You would probably be surprised by the amount songs that I would categorize as performance songs versus worship songs. Does that mean they are not worshipful? No way. Does that mean that I never use them? No way. But it does mean is that is not likely a song that I will use one of my few slots of teaching a new song for. I will likely use it in a quiet moment to hammer home a point from the message or to close out a worship set. And as such it will probably be used only once.
Is it simple to get my hands on?
I remember when I first started planning worship and I had to literally chart everything by hand because the resources were so limited for contemporary worship stuff. Many worship leaders today don't have the training or experience to chart their own music let alone the time. It is important that songs are easily accessible and plugged into the amazing sites and systems that exist to make our lives easier.
Does it seem God is raising this song up in this time?
Ok, this makes me giggle a little bit. Once I had someone bring me a list of all the songs we used regularly at church and put them into two categories “anointed” and “not”. (Don’t do that!) This is a tough one, guys. There’s so much room for interpretation here so we need to pray for grace and discernment. But, it does feel like there are certain songs that God chooses to breathe on and raise up in certain seasons. So of course, if you come across one of these-you use it.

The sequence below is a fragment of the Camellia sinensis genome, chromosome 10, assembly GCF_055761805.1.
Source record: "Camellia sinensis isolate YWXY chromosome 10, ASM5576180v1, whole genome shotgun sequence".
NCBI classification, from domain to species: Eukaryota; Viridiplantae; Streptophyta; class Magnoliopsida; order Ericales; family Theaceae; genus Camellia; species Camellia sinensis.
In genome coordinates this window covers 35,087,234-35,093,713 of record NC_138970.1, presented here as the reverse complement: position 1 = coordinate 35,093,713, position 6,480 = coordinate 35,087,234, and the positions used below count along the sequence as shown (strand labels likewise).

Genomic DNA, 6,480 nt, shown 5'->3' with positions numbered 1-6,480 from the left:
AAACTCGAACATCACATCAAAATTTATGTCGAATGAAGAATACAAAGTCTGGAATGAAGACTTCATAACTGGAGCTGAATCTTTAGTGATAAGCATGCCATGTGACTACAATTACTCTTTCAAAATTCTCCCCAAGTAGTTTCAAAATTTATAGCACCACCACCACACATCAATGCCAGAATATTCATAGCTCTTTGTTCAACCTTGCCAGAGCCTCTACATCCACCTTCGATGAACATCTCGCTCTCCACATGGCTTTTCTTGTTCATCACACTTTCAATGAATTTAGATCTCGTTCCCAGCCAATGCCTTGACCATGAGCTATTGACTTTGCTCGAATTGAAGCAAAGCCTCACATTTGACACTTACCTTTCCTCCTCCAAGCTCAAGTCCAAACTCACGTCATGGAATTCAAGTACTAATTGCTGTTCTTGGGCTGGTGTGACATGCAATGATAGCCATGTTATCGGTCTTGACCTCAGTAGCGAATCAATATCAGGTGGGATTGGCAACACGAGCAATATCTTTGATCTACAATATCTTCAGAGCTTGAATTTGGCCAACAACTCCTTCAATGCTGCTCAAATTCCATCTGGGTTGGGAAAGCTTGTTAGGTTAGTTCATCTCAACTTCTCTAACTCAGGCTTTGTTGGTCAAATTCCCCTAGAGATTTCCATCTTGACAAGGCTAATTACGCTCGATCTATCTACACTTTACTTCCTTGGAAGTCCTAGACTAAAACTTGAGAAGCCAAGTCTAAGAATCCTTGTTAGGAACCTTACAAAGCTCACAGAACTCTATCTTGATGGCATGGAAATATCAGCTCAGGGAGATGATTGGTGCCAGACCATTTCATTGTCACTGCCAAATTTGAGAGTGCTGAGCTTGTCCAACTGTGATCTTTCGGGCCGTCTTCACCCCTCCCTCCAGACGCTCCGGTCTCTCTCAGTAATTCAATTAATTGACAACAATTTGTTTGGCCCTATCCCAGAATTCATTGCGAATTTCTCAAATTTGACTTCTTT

This is not a comprehensive list, but I wanted to bring something from a practical perspective for those of you actively wanting to write for the church and those of you with the job of choosing what your church worships with. Planning moments for a congregation is both a joy and a great responsibility. Worship through the planning. Pray through what songs God wants to use in your church in each season. And if you’re writing, ask God to give you songs He wants His church to sing.
“Yet a time is coming and has now come when the true worshipers will worship the Father in the Spirit and in truth, for they are the kind of worshipers the Father seeks.